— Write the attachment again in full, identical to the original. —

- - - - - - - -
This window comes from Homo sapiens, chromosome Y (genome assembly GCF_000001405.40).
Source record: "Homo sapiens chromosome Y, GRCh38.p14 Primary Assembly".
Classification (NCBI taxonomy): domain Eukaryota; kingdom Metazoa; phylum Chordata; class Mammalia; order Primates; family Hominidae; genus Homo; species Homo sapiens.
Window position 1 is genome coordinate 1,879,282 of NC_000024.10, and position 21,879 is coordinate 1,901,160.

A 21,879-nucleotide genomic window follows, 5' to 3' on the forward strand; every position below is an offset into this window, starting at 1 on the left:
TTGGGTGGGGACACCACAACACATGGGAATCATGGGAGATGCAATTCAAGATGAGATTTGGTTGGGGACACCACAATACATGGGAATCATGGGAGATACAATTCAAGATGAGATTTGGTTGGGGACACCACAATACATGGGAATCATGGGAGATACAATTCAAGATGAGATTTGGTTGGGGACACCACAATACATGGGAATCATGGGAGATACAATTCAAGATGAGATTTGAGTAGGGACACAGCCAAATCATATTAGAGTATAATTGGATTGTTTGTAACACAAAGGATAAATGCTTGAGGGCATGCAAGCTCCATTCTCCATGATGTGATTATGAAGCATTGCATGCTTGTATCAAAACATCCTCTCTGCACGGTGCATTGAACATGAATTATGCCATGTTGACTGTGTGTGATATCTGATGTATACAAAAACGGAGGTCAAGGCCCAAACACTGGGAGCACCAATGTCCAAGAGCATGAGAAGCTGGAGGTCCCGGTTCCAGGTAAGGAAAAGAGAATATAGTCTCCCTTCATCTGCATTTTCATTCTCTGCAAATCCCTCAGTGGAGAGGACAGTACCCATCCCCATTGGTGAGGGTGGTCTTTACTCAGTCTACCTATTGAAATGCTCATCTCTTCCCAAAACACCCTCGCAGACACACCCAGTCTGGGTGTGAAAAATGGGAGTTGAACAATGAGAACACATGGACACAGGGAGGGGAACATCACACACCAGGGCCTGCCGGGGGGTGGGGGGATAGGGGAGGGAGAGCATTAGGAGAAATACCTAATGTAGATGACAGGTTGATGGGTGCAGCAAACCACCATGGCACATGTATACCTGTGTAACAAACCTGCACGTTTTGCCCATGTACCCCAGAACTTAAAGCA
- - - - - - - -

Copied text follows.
This window comes from Homo sapiens, chromosome Y (genome assembly GCF_000001405.40).
Source record: "Homo sapiens chromosome Y, GRCh38.p14 Primary Assembly".
Classification (NCBI taxonomy): domain Eukaryota; kingdom Metazoa; phylum Chordata; class Mammalia; order Primates; family Hominidae; genus Homo; species Homo sapiens.
Window position 1 is genome coordinate 1,879,282 of NC_000024.10, and position 21,879 is coordinate 1,901,160.

A 21,879-nucleotide genomic window follows, 5' to 3' on the forward strand; every position below is an offset into this window, starting at 1 on the left:
TTGGGTGGGGACACCACAACACATGGGAATCATGGGAGATGCAATTCAAGATGAGATTTGGTTGGGGACACCACAATACATGGGAATCATGGGAGATACAATTCAAGATGAGATTTGGTTGGGGACACCACAATACATGGGAATCATGGGAGATACAATTCAAGATGAGATTTGGTTGGGGACACCACAATACATGGGAATCATGGGAGATACAATTCAAGATGAGATTTGAGTAGGGACACAGCCAAATCATATTAGAGTATAATTGGATTGTTTGTAACACAAAGGATAAATGCTTGAGGGCATGCAAGCTCCATTCTCCATGATGTGATTATGAAGCATTGCATGCTTGTATCAAAACATCCTCTCTGCACGGTGCATTGAACATGAATTATGCCATGTTGACTGTGTGTGATATCTGATGTATACAAAAACGGAGGTCAAGGCCCAAACACTGGGAGCACCAATGTCCAAGAGCATGAGAAGCTGGAGGTCCCGGTTCCAGGTAAGGAAAAGAGAATATAGTCTCCCTTCATCTGCATTTTCATTCTCTGCAAATCCCTCAGTGGAGAGGACAGTACCCATCCCCATTGGTGAGGGTGGTCTTTACTCAGTCTACCTATTGAAATGCTCATCTCTTCCCAAAACACCCTCGCAGACACACCCAGTCTGGGTGTGAAAAATGGGAGTTGAACAATGAGAACACATGGACACAGGGAGGGGAACATCACACACCAGGGCCTGCCGGGGGGTGGGGGGATAGGGGAGGGAGAGCATTAGGAGAAATACCTAATGTAGATGACAGGTTGATGGGTGCAGCAAACCACCATGGCACATGTATACCTGTGTAACAAACCTGCACGTTTTGCCCATGTACCCCAGAACTTAAAGCA